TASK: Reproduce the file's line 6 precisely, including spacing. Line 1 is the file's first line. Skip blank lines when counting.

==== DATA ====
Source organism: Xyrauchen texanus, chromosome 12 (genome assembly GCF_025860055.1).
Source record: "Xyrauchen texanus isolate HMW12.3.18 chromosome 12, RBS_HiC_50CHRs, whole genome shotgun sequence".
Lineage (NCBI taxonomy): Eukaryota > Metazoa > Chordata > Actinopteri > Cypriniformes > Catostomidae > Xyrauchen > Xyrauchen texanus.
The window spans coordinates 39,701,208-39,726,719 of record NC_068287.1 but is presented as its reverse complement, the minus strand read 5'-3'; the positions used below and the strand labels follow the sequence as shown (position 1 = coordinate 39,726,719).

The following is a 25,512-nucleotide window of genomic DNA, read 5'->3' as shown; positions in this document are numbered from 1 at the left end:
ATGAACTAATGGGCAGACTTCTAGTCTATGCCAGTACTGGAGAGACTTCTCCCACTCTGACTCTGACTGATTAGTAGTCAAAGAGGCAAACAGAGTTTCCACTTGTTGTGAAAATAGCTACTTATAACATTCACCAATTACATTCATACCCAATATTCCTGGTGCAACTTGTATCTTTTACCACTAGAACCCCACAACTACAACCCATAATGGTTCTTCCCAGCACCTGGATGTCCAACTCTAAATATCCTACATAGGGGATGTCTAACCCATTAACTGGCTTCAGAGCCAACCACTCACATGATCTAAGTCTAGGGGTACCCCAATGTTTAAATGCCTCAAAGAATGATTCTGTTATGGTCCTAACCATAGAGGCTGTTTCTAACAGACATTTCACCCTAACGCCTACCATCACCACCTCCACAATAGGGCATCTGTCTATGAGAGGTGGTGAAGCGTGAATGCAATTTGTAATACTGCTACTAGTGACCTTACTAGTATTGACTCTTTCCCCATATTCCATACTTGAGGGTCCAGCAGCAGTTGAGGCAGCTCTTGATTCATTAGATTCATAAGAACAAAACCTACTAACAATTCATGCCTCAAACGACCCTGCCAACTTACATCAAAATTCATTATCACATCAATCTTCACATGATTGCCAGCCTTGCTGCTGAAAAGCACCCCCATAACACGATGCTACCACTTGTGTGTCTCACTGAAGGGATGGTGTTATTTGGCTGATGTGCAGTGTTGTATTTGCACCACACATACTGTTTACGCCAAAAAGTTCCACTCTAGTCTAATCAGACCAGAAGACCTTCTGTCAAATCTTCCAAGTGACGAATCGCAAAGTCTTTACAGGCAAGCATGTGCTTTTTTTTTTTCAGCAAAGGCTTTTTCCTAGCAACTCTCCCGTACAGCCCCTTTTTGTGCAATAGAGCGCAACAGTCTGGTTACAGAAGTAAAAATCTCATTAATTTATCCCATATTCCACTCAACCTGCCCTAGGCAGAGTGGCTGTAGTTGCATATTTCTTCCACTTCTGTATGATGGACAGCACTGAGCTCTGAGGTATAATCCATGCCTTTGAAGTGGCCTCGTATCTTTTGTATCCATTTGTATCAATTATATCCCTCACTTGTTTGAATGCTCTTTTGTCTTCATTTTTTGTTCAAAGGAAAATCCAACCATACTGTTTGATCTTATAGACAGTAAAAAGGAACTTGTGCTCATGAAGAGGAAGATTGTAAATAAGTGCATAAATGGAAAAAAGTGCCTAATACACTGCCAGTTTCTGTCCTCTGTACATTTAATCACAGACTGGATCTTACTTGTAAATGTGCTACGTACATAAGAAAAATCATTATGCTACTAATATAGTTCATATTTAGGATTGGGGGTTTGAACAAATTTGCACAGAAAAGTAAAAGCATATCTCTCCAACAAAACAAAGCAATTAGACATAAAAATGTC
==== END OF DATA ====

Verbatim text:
ATGAACTAATGGGCAGACTTCTAGTCTATGCCAGTACTGGAGAGACTTCTCCCACTCTGACTCTGACTGATTAGTAGTCAAAGAGGCAAACAGAGTTTCCACTTGTTGTGAAAATAGCTACTTATAACATTCACCAATTACATTCATACCCAATATTCCTGGTGCAACTTGTATCTTTTACCACTAGAACCCCACAACTACAACCCATAATGGTTCTTCCCAGCACCTGGATGTCCAACTCTAAATATCCTACATAGGGGATGTCTAACCCATTAACTGGCTTCAGAGCCAACCACTCACATGATCTAAGTCTAGGGGTACCCCAATGTTTAAATGCCTCAAAGAATGATTCTGTTATGGTCCTAACCATAGAGGCTGTTTCTAACAGACATTTCACCCTAACGCCTACCATCACCACCTCCACAATAGGGCATCTGTCTATGAGAGGTGGTGAAGCGTGAATGCAATTTGTAATACTGCTACTAGTGACCTTACTAGTATTGACTCTTTCCCCATATTCCATACTTGAGGGTCCAGCAGCAGTTGAGGCAGCTCTTGATTCATTAGATTCATAAGAACAAAACCTACTAACAATTCATGCCTCAAACGACCCTGCCAACTTACATCAAAATTCATTATCACATCAATCTTCACATGATTGCCAGCCTTGCTGCTGAAAAGCACCCCCATAACACGATGCTACCACTTGTGTGTCTCACTGAAGGGATGGTGTTATTTGGCTGATGTGCAGTGTTGTATTTGCACCACACATACTGTTTACGCCAAAAAGTTCCACTCTAGTCTAATCAGACCAGAAGACCTTCTGTCAAATCTTCCAAGTGACGAATCGCAAAGTCTTTACAGGCAAGCATGTGCTTTTTTTTTTTCAGCAAAGGCTTTTTCCTAGCAACTCTCCCGTACAGCCCCTTTTTGTGCAATAGAGCGCAACAGTCTGGTTACAGAAGTAAAAATCTCATTAATTTATCCCATATTCCACTCAACCTGCCCTAGGCAGAGTGGCTGTAGTTGCATATTTCTTCCACTTCTGTATGATGGACAGCACTGAGCTCTGAGGTATAATCCATGCCTTTGAAGTGGCCTCGTATCTTTTGTATCCATTTGTATCAATTATATCCCTCACTTGTTTGAATGCTCTTTTGTCTTCATTTTTTGTTCAAAGGAAAATCCAACCATACTGTTTGATCTTATAGACAGTAAAAAGGAACTTGTGCTCATGAAGAGGAAGATTGTAAATAAGTGCATAAATGGAAAAAAGTGCCTAATACACTGCCAGTTTCTGTCCTCTGTACATTTAATCACAGACTGGATCTTACTTGTAAATGTGCTACGTACATAAGAAAAATCATTATGCTACTAATATAGTTCATATTTAGGATTGGGGGTTTGAACAAATTTGCACAGAAAAGTAAAAGCATATCTCTCCAACAAAACAAAGCAATTAGACATAAAAATGTC